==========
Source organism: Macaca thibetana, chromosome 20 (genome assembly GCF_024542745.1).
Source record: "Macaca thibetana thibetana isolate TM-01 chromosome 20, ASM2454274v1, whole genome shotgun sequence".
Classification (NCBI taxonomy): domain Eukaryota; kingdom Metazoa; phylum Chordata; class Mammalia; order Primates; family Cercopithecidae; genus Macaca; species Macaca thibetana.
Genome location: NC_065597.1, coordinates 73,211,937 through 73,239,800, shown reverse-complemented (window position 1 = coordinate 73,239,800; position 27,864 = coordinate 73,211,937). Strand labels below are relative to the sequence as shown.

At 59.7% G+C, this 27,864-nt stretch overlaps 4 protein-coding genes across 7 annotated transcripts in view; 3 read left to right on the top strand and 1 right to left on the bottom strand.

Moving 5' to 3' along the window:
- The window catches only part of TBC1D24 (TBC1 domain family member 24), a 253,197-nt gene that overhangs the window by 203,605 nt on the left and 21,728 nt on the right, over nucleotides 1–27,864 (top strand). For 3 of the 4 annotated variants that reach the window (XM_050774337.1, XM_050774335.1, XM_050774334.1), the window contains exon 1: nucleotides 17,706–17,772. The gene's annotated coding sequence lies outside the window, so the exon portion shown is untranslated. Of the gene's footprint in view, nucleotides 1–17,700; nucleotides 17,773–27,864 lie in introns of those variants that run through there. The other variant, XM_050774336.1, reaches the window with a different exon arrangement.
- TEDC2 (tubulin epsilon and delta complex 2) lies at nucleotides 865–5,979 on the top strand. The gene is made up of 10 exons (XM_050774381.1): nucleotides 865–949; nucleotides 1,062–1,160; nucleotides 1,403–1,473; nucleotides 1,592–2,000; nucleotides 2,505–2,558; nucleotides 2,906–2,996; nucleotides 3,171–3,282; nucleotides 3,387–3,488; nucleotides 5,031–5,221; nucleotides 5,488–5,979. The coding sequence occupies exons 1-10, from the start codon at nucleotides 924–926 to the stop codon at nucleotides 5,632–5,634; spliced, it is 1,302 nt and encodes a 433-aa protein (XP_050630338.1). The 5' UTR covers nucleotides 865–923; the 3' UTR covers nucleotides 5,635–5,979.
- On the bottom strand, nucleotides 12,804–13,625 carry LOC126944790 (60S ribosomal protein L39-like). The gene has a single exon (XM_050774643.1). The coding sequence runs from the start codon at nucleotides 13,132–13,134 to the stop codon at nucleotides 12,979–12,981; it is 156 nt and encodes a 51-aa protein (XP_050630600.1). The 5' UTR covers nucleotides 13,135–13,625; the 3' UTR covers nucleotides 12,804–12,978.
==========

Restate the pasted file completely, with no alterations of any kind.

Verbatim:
Source organism: Macaca thibetana, chromosome 20 (genome assembly GCF_024542745.1).
Source record: "Macaca thibetana thibetana isolate TM-01 chromosome 20, ASM2454274v1, whole genome shotgun sequence".
Classification (NCBI taxonomy): domain Eukaryota; kingdom Metazoa; phylum Chordata; class Mammalia; order Primates; family Cercopithecidae; genus Macaca; species Macaca thibetana.
Genome location: NC_065597.1, coordinates 73,211,937 through 73,239,800, shown reverse-complemented (window position 1 = coordinate 73,239,800; position 27,864 = coordinate 73,211,937). Strand labels below are relative to the sequence as shown.

At 59.7% G+C, this 27,864-nt stretch overlaps 4 protein-coding genes across 7 annotated transcripts in view; 3 read left to right on the top strand and 1 right to left on the bottom strand.

Moving 5' to 3' along the window:
- The window catches only part of TBC1D24 (TBC1 domain family member 24), a 253,197-nt gene that overhangs the window by 203,605 nt on the left and 21,728 nt on the right, over nucleotides 1–27,864 (top strand). For 3 of the 4 annotated variants that reach the window (XM_050774337.1, XM_050774335.1, XM_050774334.1), the window contains exon 1: nucleotides 17,706–17,772. The gene's annotated coding sequence lies outside the window, so the exon portion shown is untranslated. Of the gene's footprint in view, nucleotides 1–17,700; nucleotides 17,773–27,864 lie in introns of those variants that run through there. The other variant, XM_050774336.1, reaches the window with a different exon arrangement.
- TEDC2 (tubulin epsilon and delta complex 2) lies at nucleotides 865–5,979 on the top strand. The gene is made up of 10 exons (XM_050774381.1): nucleotides 865–949; nucleotides 1,062–1,160; nucleotides 1,403–1,473; nucleotides 1,592–2,000; nucleotides 2,505–2,558; nucleotides 2,906–2,996; nucleotides 3,171–3,282; nucleotides 3,387–3,488; nucleotides 5,031–5,221; nucleotides 5,488–5,979. The coding sequence occupies exons 1-10, from the start codon at nucleotides 924–926 to the stop codon at nucleotides 5,632–5,634; spliced, it is 1,302 nt and encodes a 433-aa protein (XP_050630338.1). The 5' UTR covers nucleotides 865–923; the 3' UTR covers nucleotides 5,635–5,979.
- On the bottom strand, nucleotides 12,804–13,625 carry LOC126944790 (60S ribosomal protein L39-like). The gene has a single exon (XM_050774643.1). The coding sequence runs from the start codon at nucleotides 13,132–13,134 to the stop codon at nucleotides 12,979–12,981; it is 156 nt and encodes a 51-aa protein (XP_050630600.1). The 5' UTR covers nucleotides 13,135–13,625; the 3' UTR covers nucleotides 12,804–12,978.